Peacebuilding Mapping

Mapping the Boundaries of an Expanding Field

The peacebuilding field has grown exponentially in both impact and influence over the past twenty years. Yet, in order for the field to meet the challenges of 21st century violence, it must evolve from what we refer to as Peacebuilding 1.0, a dynamic, yet disconnected series of activities across a broad range of sectors, to Peacebuilding 2.0, a unified field that harnesses the collective power of all peacebuilding interventions and leads to more stable, resilient societies.

AFP_mapping_report_coverThe Peacebuilding Mapping Project, a program of the Alliance for Peacebuilding (AfP), is funded by the United States Institute of Peace (USIP), in partnership with the Joan B. Kroc Institute for Peace & Justice at the University of San Diego. The PMP team conducted two surveys (one composed of AfP members and the other for the larger peacebuilding community), reaching out to more than 140 organizations. The data suggest that peacebuilding itself can be perceived as both a distinct field of practice and as a lens through which other fields view their work and develop programs. The data findings have wide-ranging implications on the way our community embraces its expanding structure.

Current Activities

  • The PMP report, Peacebuilding 2.0: Mapping the Boundaries of an Expanding Field was launched in October 2012 at USIP, featuring USIP President Jim Marshall, AfP President & CEO Melanie Greenberg, Dr. David A. Hamburg, and experts including Professor Necla Tschirgi, Joan B. Kroc Institute of Peace & Justice, University of San Diego; John Agoglia, IDS International; Hrach Gregorian, Institute of World Affairs; Jocelyn Kelly, Harvard Humanitarian Initiative; Sharon Morris, Mercy Corps; and Paul Williams, Public International Law and Policy Group.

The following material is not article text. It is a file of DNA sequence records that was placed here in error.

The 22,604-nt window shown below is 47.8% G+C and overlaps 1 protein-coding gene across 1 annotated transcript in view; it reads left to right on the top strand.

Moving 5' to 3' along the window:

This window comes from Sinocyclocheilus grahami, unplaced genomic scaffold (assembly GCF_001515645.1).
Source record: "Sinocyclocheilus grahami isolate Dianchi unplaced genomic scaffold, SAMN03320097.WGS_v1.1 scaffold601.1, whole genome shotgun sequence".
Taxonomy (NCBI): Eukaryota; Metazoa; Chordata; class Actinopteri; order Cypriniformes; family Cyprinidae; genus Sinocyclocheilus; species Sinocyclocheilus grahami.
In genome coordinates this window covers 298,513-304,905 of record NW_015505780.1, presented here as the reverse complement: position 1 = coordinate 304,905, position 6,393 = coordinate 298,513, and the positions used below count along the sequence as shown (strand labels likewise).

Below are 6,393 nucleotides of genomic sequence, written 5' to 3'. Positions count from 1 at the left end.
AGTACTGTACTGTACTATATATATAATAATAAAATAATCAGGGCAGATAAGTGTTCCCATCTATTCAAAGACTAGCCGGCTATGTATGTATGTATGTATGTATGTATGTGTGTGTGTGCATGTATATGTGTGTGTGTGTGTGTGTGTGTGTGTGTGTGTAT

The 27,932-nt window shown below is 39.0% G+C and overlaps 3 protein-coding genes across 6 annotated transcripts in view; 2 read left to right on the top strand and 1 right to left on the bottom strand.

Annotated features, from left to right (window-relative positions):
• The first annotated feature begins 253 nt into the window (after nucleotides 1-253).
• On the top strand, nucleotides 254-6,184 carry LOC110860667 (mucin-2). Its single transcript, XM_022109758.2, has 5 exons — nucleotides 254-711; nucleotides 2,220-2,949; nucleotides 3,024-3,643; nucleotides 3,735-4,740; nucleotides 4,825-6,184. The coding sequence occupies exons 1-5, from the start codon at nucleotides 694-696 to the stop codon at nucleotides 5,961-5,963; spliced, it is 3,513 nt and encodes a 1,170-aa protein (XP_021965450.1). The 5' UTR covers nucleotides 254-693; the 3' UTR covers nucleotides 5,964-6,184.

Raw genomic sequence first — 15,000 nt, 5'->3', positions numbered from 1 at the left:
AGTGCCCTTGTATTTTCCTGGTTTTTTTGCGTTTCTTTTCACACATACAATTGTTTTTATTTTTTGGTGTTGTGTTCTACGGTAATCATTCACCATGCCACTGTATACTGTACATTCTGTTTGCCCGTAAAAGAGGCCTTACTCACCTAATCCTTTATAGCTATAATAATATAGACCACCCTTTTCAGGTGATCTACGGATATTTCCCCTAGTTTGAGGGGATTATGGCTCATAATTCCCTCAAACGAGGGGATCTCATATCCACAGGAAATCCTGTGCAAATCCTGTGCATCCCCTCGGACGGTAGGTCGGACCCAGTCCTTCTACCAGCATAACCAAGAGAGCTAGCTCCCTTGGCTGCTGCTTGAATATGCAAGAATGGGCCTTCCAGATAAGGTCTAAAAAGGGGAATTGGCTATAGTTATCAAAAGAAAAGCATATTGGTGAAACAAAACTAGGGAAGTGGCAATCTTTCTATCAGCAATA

• The West Coast Launch of the PMP report took place in March 2013 at the Joan B. Kroc Institute for Peace & Justice at the University of San Diego. The event, entitled, “Bolstering Conflict Prevention and Peacebuilding,” sought to address how the field of conflict resolution and peacebuilding plays an increasingly important role in United States foreign policy. The event featured Edward Luck, Ph.D., Dean and Professor, Joan B. Kroc School of Peace Studies; a Keynote Address by Ambassador Rick Barton, Assistant Secretary of State, Conflict and Stabilization Operations; and a panel including AfP’s own CEO Melanie Greenberg, as well as Major General John Broadmeadow, Commanding General, 1st Marine Logistics Group and 1st Marine Expeditionary Brigade, moderated by Necla Tschirgi, Ph.D., Professor of Practice, Joan B. Kroc School of Peace Studies. Watch the video.

AfP is exploring future avenues to continue this study, in order to deepen the analysis of the survey data, keep the data current, and expand the breadth and depth of the pool of organizations surveyed beyond the United States.

For more information about AfP’s mapping work, contact Emily Mallozzi, Senior Manager for Outreach and Organizational Development, at